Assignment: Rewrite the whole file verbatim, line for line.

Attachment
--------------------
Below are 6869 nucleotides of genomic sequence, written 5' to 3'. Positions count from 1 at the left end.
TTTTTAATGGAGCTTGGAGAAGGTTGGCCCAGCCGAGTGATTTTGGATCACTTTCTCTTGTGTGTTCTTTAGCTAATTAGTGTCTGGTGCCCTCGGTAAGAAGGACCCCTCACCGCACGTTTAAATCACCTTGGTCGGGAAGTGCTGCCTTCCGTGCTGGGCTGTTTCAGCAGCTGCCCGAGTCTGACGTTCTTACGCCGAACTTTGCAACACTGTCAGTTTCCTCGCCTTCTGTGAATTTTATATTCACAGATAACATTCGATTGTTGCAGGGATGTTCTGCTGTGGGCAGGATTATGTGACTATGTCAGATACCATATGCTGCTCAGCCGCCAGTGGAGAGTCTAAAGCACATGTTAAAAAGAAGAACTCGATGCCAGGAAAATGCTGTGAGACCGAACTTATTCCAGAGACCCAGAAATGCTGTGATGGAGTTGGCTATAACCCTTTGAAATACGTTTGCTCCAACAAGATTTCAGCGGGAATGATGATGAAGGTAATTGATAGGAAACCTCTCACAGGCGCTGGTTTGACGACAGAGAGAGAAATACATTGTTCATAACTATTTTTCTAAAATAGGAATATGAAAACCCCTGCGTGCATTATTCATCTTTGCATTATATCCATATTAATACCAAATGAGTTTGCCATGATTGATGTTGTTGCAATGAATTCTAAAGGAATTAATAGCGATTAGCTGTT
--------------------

Below are 6869 nucleotides of genomic sequence, written 5' to 3'. Positions count from 1 at the left end.
TTTTTAATGGAGCTTGGAGAAGGTTGGCCCAGCCGAGTGATTTTGGATCACTTTCTCTTGTGTGTTCTTTAGCTAATTAGTGTCTGGTGCCCTCGGTAAGAAGGACCCCTCACCGCACGTTTAAATCACCTTGGTCGGGAAGTGCTGCCTTCCGTGCTGGGCTGTTTCAGCAGCTGCCCGAGTCTGACGTTCTTACGCCGAACTTTGCAACACTGTCAGTTTCCTCGCCTTCTGTGAATTTTATATTCACAGATAACATTCGATTGTTGCAGGGATGTTCTGCTGTGGGCAGGATTATGTGACTATGTCAGATACCATATGCTGCTCAGCCGCCAGTGGAGAGTCTAAAGCACATGTTAAAAAGAAGAACTCGATGCCAGGAAAATGCTGTGAGACCGAACTTATTCCAGAGACCCAGAAATGCTGTGATGGAGTTGGCTATAACCCTTTGAAATACGTTTGCTCCAACAAGATTTCAGCGGGAATGATGATGAAGGTAATTGATAGGAAACCTCTCACAGGCGCTGGTTTGACGACAGAGAGAGAAATACATTGTTCATAACTATTTTTCTAAAATAGGAATATGAAAACCCCTGCGTGCATTATTCATCTTTGCATTATATCCATATTAATACCAAATGAGTTTGCCATGATTGATGTTGTTGCAATGAATTCTAAAGGAATTAATAGCGATTAGCTGTT